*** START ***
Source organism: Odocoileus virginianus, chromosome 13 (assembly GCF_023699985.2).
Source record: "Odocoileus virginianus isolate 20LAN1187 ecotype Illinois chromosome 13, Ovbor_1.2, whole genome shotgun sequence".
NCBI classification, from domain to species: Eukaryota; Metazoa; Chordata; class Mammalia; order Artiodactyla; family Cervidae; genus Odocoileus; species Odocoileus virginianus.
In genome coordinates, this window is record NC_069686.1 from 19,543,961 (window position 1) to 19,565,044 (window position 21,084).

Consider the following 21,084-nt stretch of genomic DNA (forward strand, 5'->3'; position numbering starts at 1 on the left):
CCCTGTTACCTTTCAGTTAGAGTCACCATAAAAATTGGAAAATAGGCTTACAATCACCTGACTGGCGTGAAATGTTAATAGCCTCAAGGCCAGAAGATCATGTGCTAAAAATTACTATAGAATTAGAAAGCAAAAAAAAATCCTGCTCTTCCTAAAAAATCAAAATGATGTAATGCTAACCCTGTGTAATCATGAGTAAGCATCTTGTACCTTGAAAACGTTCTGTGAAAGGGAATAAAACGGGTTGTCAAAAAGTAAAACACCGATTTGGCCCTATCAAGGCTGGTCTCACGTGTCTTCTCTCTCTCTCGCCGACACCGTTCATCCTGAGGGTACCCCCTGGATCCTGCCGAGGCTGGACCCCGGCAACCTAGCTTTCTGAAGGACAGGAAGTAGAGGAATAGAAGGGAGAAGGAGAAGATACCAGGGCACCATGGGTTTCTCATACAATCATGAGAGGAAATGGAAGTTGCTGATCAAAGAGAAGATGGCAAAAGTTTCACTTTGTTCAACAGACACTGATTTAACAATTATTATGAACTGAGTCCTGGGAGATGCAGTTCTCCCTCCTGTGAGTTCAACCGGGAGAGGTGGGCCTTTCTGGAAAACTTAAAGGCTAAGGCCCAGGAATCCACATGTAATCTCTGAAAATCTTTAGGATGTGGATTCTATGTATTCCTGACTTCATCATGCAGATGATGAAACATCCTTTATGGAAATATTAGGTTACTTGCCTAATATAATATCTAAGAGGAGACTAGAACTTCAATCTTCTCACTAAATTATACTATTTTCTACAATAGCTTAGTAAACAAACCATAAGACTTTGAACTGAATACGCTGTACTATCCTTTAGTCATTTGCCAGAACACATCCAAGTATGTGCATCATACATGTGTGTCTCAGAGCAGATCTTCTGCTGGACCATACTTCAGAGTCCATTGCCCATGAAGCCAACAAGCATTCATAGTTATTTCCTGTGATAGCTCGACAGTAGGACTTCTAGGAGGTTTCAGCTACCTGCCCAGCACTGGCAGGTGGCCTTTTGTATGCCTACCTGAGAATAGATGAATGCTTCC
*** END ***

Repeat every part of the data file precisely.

Source organism: Odocoileus virginianus, chromosome 13 (assembly GCF_023699985.2).
Source record: "Odocoileus virginianus isolate 20LAN1187 ecotype Illinois chromosome 13, Ovbor_1.2, whole genome shotgun sequence".
NCBI classification, from domain to species: Eukaryota; Metazoa; Chordata; class Mammalia; order Artiodactyla; family Cervidae; genus Odocoileus; species Odocoileus virginianus.
In genome coordinates, this window is record NC_069686.1 from 19,543,961 (window position 1) to 19,565,044 (window position 21,084).

Consider the following 21,084-nt stretch of genomic DNA (forward strand, 5'->3'; position numbering starts at 1 on the left):
CCCTGTTACCTTTCAGTTAGAGTCACCATAAAAATTGGAAAATAGGCTTACAATCACCTGACTGGCGTGAAATGTTAATAGCCTCAAGGCCAGAAGATCATGTGCTAAAAATTACTATAGAATTAGAAAGCAAAAAAAAATCCTGCTCTTCCTAAAAAATCAAAATGATGTAATGCTAACCCTGTGTAATCATGAGTAAGCATCTTGTACCTTGAAAACGTTCTGTGAAAGGGAATAAAACGGGTTGTCAAAAAGTAAAACACCGATTTGGCCCTATCAAGGCTGGTCTCACGTGTCTTCTCTCTCTCTCGCCGACACCGTTCATCCTGAGGGTACCCCCTGGATCCTGCCGAGGCTGGACCCCGGCAACCTAGCTTTCTGAAGGACAGGAAGTAGAGGAATAGAAGGGAGAAGGAGAAGATACCAGGGCACCATGGGTTTCTCATACAATCATGAGAGGAAATGGAAGTTGCTGATCAAAGAGAAGATGGCAAAAGTTTCACTTTGTTCAACAGACACTGATTTAACAATTATTATGAACTGAGTCCTGGGAGATGCAGTTCTCCCTCCTGTGAGTTCAACCGGGAGAGGTGGGCCTTTCTGGAAAACTTAAAGGCTAAGGCCCAGGAATCCACATGTAATCTCTGAAAATCTTTAGGATGTGGATTCTATGTATTCCTGACTTCATCATGCAGATGATGAAACATCCTTTATGGAAATATTAGGTTACTTGCCTAATATAATATCTAAGAGGAGACTAGAACTTCAATCTTCTCACTAAATTATACTATTTTCTACAATAGCTTAGTAAACAAACCATAAGACTTTGAACTGAATACGCTGTACTATCCTTTAGTCATTTGCCAGAACACATCCAAGTATGTGCATCATACATGTGTGTCTCAGAGCAGATCTTCTGCTGGACCATACTTCAGAGTCCATTGCCCATGAAGCCAACAAGCATTCATAGTTATTTCCTGTGATAGCTCGACAGTAGGACTTCTAGGAGGTTTCAGCTACCTGCCCAGCACTGGCAGGTGGCCTTTTGTATGCCTACCTGAGAATAGATGAATGCTTCC